Haircuts without Tears

Haircuts

Written by: Sandra Ellis, Student Occupational Therapist, McMaster University

Like nail clipping, haircuts can also be a challenging task for a child with special needs, especially if they have sensory challenges. For many kids, haircuts cause pain or discomfort, anxiety or sensory overload. If a trip to the hairdresser has ever turned into a meltdown or you find yourself avoiding it all together, here are some suggestions that might help make the process a little easier for you and your loved one. Read more

Promoting Speech and Language Through Books

Books

By Victoria Vanderstoep (Student Communicative Disorders Assistant, Durham College)

As I was browsing through a local book store the other morning, the sheer number of children’s books amazed me. Some of them are stories I remember from my childhood, like the Dr. Seuss books, and the rest are newer books. The bookshelves are lined with brightly coloured, illustrated book covers, some of them with textured covers; I wanted to read them all! Read more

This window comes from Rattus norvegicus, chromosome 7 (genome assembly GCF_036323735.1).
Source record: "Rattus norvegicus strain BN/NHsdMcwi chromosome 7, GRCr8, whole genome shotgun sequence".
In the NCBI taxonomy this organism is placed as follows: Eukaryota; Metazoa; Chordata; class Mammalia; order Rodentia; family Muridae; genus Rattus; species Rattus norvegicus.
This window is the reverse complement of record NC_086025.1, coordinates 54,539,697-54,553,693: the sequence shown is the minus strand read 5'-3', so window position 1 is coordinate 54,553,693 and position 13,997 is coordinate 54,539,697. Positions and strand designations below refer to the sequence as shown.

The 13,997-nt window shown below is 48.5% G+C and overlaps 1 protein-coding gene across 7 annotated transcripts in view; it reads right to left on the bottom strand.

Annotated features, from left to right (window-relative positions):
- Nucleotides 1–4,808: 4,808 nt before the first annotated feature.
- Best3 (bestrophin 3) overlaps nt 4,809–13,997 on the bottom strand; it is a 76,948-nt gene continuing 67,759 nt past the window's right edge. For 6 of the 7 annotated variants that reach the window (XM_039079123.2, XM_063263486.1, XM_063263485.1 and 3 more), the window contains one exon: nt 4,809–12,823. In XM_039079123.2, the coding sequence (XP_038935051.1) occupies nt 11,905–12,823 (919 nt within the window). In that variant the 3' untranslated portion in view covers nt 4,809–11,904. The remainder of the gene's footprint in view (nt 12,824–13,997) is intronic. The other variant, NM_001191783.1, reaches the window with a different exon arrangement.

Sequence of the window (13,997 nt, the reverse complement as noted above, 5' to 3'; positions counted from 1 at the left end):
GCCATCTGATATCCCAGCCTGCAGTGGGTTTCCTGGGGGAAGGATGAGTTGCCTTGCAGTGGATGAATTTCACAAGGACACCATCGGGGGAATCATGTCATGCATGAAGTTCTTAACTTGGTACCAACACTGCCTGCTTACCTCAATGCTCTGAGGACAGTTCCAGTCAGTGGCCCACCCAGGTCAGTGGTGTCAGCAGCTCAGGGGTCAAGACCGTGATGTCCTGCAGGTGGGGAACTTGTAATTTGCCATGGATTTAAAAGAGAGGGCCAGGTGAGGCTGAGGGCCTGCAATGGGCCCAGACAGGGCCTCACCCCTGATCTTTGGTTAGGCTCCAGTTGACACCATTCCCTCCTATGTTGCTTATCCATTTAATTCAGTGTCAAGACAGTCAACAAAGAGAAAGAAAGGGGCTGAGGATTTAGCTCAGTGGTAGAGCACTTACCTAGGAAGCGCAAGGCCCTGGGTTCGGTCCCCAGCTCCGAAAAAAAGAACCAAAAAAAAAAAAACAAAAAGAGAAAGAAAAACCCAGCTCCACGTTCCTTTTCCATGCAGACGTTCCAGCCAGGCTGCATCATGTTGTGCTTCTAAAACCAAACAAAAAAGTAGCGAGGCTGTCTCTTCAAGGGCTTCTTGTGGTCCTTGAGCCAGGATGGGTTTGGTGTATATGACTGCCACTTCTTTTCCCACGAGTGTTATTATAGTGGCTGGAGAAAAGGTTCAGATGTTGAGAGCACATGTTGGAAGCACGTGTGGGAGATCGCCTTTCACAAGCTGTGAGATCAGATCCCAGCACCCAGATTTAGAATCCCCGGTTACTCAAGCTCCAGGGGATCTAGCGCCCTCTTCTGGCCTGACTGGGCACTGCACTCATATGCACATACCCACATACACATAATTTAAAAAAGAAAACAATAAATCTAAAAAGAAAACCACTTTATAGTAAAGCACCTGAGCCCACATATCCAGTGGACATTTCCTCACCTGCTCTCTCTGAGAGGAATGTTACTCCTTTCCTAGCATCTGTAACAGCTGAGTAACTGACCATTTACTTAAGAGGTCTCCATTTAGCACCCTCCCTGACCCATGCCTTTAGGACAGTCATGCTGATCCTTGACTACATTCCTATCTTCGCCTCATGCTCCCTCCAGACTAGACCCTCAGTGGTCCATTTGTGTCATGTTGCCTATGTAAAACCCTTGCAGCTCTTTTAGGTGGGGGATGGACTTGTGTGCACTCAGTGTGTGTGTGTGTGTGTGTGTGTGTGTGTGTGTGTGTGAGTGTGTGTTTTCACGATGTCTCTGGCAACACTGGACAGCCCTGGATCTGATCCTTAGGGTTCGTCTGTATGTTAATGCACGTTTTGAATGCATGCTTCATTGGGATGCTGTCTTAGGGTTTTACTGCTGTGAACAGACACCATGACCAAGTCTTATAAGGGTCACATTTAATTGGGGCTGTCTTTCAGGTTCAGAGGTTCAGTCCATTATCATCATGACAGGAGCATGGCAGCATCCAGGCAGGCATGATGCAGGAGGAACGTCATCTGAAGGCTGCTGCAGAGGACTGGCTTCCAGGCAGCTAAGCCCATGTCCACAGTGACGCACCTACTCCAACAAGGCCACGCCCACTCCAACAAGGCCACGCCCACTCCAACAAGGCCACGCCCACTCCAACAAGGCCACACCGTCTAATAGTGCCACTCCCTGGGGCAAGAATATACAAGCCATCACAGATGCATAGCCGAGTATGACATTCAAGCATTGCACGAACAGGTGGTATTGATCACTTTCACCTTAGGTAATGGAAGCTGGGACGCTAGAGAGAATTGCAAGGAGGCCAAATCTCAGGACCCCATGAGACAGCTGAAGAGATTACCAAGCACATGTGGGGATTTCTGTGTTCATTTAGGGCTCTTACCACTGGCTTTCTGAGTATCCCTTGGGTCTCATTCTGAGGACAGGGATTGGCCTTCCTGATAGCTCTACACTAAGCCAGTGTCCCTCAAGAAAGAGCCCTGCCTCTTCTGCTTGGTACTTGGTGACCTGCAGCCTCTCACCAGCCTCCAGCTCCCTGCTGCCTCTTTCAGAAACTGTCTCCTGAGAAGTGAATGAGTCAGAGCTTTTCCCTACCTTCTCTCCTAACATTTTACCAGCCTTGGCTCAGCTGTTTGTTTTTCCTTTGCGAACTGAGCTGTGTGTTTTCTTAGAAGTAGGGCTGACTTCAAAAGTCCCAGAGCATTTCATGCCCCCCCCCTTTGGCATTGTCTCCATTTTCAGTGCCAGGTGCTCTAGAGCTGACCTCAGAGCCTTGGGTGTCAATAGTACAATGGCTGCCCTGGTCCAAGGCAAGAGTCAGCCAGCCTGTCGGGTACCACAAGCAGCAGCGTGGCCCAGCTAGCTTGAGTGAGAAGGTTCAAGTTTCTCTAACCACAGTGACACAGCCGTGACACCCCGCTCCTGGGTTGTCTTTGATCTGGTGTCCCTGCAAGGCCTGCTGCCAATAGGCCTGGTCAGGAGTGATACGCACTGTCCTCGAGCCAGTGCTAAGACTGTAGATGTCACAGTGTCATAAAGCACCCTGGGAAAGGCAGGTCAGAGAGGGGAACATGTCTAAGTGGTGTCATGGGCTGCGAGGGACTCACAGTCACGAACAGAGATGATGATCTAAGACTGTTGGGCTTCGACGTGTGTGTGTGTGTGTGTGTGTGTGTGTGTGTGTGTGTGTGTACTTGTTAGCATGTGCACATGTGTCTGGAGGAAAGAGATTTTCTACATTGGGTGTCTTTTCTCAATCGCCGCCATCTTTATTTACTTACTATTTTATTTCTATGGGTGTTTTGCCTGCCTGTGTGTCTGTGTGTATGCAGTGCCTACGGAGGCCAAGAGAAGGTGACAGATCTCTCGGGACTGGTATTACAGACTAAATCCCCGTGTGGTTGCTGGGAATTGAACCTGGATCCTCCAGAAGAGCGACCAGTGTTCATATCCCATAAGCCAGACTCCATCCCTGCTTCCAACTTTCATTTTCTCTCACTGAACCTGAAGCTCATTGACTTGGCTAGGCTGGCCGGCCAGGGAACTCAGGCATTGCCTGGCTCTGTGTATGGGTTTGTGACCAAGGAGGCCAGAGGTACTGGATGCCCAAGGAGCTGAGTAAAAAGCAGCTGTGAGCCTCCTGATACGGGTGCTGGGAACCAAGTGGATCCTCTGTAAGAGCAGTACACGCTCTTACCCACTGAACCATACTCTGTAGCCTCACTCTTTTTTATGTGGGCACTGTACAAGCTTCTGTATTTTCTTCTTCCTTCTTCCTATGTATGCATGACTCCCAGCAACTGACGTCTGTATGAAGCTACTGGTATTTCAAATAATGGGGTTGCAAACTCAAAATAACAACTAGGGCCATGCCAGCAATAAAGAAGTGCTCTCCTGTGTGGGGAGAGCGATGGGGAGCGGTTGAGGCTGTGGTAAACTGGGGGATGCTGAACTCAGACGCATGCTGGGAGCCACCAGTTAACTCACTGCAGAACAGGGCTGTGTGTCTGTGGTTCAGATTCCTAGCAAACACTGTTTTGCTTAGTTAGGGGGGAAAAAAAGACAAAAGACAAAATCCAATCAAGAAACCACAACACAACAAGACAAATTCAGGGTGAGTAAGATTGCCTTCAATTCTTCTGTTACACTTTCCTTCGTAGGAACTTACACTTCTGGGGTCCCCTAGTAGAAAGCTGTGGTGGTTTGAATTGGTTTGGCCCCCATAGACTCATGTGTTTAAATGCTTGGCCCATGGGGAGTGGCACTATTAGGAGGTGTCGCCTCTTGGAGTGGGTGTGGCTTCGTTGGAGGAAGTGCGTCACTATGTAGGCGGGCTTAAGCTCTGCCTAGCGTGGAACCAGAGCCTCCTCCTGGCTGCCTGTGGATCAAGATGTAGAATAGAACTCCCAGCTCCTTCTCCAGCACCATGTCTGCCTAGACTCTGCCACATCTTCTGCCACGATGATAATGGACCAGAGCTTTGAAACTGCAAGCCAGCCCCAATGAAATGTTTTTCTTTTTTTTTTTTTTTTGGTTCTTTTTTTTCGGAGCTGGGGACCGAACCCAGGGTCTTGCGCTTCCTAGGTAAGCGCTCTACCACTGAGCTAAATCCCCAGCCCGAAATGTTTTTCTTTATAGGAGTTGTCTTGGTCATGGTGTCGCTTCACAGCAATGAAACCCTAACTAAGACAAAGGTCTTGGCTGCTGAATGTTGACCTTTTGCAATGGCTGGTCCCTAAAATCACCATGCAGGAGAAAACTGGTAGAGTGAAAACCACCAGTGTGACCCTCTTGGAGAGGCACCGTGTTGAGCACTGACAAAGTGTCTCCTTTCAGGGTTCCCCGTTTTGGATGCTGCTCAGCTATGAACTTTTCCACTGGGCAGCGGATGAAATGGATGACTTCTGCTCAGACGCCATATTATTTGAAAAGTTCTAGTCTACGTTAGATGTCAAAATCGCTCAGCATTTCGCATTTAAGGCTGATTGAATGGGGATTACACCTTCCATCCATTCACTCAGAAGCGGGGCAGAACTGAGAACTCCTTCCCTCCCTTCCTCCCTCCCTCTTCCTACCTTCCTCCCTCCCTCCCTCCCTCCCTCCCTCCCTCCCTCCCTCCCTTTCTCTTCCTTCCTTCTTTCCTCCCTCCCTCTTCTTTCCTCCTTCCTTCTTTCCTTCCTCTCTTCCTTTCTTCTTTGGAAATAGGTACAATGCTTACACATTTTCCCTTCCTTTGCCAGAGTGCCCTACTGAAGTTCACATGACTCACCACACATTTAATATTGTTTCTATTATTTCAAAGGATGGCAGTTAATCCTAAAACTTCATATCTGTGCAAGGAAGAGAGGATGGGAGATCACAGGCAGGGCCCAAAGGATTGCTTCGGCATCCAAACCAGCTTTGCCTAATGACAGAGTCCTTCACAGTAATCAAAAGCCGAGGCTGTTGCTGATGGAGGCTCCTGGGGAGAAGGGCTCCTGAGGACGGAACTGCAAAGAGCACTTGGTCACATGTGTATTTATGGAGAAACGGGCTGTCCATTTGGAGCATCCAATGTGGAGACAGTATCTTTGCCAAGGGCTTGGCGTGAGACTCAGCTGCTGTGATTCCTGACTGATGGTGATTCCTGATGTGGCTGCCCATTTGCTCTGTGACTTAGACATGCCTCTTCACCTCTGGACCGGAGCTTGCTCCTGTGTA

Nail Care Tips for Sensory-Sensitive Children

nail

Written by Sandra Ellis, Student OT, McMaster University

Recently, I was talking to a parent who was having trouble getting her sensory-sensitive child to let her cut his nails. This prompted me to wonder what kinds of parent-friendly strategies I could offer parents facing the same challenge. Many kids with sensory challenges can be adverse to personal hygiene activities like nail care because their super-sensitive finger tips may perceive the sensations involved in the activity as uncomfortable or painful. This reaction can result in a really stressful experience, both for the child and the parent. So, what’s a parent to do? Here are a few suggestions that may help you to conquer the nail cutting beast: Read more

G-Tube Transitioning

GTube

By Kayla Brown, Student Occupational Therapist, McMaster University.

A gastric feeding tube (g-tube), provides a long-term solution for children who are unable to get enough nutrition through traditional feeding methods. This ensures that a child can get the nutrition they need to grow and develop. However, as time goes on, many children are able to transition off of the g-tube and receive the majority of their nutrients through oral feeding. This transition can be a challenging process for many kids, but there are multiple ways that an occupational therapist can help your child have a successful transition. Read more

Anti-Bullying Awareness

Anti2

By Victoria Vanderstoep (Student Communicative Disorders Assistant, Durham College)

It is not uncommon to hear that bullying is a big problem in schools, workplaces, homes and especially on the Internet nowadays. Bullying, in any form, can be detrimental to a child’s well-being and self-confidence. Read more